Stranded hiker saves rescuer hit by chopper blades
U.S. Air Force doctor Jeremy Kilburn suffered a painful broken leg in a hiking accident last week in a Northern California forest and needed medical care and evacuation. But he quickly turned from the rescued to the rescuer.
Kilburn is credited with helping to save the life of a California Highway Patrol paramedic who had helicoptered in to aid him. The officer, Tony Stanley, was accidentally hit in the head by the aircraft’s rotor blades, knocking him unconscious and causing severe bleeding.
Kilburn, with the help of a friend, hobbled more than 50 yards to the copter, where he inserted a breathing tube into Stanley’s throat and administered oxygen. He directed another person to keep pressure on the officer’s skull wound. Both injured men were then flown out from the Shasta-Trinity National Forest to a Redding hospital.
At a news conference Wednesday from Nellis Air Force Base outside of Las Vegas, where he is stationed, Kilburn said he has yet to see Stanley again, but looks forward to thanking him for coptering in to rescue him. “Nothing would make me happier. It would be one of the highlights of my life,” the critical care pulmonologist said.
"If I didn’t break my leg, this never would have happened," he said. "This will never be over for me until I look him into the eyes and say, ‘Hey, man, I am so sorry I put you in this position.'"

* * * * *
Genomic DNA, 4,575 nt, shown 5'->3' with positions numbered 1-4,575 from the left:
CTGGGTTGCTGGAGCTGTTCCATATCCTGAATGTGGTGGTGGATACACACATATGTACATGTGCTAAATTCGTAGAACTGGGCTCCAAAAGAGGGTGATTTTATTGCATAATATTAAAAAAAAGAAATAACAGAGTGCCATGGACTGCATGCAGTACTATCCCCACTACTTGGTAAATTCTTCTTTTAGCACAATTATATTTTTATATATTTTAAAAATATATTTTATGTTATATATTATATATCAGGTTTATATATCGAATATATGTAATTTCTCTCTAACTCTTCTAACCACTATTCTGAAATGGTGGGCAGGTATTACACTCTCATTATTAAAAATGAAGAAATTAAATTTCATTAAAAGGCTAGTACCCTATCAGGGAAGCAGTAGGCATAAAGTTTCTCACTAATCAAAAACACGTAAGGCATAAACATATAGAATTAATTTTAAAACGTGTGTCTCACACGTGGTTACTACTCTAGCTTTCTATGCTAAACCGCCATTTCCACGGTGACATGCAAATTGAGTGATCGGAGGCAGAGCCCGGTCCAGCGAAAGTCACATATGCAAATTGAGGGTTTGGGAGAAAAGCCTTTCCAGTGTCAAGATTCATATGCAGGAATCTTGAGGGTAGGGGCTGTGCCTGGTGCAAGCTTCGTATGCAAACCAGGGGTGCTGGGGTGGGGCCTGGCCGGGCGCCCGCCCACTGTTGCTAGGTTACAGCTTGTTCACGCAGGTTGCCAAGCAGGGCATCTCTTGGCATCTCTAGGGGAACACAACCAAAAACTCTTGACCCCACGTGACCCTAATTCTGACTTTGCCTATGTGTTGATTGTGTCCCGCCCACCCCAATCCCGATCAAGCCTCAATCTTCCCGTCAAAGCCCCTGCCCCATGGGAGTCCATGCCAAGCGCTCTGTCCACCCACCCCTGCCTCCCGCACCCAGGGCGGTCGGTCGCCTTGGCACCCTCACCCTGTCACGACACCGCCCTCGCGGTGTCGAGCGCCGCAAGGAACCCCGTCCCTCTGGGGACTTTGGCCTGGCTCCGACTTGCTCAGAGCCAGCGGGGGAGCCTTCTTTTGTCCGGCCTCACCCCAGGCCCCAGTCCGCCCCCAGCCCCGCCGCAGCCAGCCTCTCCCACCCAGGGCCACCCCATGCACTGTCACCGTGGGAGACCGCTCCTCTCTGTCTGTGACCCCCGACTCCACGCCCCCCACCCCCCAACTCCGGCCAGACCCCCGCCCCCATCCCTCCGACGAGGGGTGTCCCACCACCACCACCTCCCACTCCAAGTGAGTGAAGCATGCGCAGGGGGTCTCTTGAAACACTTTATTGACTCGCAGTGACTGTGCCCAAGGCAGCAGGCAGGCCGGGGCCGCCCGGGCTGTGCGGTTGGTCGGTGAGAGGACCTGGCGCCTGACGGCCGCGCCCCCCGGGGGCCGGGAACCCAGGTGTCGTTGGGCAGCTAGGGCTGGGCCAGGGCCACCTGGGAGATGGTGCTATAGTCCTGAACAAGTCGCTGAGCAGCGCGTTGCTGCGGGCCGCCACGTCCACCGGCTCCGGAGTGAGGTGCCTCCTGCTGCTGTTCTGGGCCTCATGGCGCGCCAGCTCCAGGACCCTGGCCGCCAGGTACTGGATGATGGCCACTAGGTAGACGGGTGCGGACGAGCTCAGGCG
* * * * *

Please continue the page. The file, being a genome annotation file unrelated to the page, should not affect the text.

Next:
He said he takes heart that Stanley, 40, recovered consciousness, showed strong vital signs and gave a thumbs up sign during the copter flight to the hospital. Although authorities have declined to reveal Stanley’s current condition or the extent of his injuries, Kilburn on Wednesday said he was optimistic that the CHP paramedic would fully recover. Meanwhile, Kilburn has returned to his Air Force medical duties in a leg splint and wheelchair and expects to undergo leg surgery soon.
He thanked his lifelong friend and hiking companion Daniel Grasso for his help, along with the copter pilot and other people on the scene, including counselors of a nearby children’s camp, who joined the rescue. He described the incident as “a good story about people pulling together.”
The turn of events, he recalled, was stunning. “It was a split-second thing, from feeling vulnerable and pathetic ... to becoming someone providing help,” he said. The adrenaline rush and his training propelled him: “I went into critical care doctor mode. You’re trained in this stuff so much,” he said.
Kilburn has not served overseas in a combat zone, but said he may be assigned to Afghanistan next year.
-- Larry Gordon
Photo: Jeremy Kilburn. Credit: Sgt. Jason W. Edwards / U.S. Air Force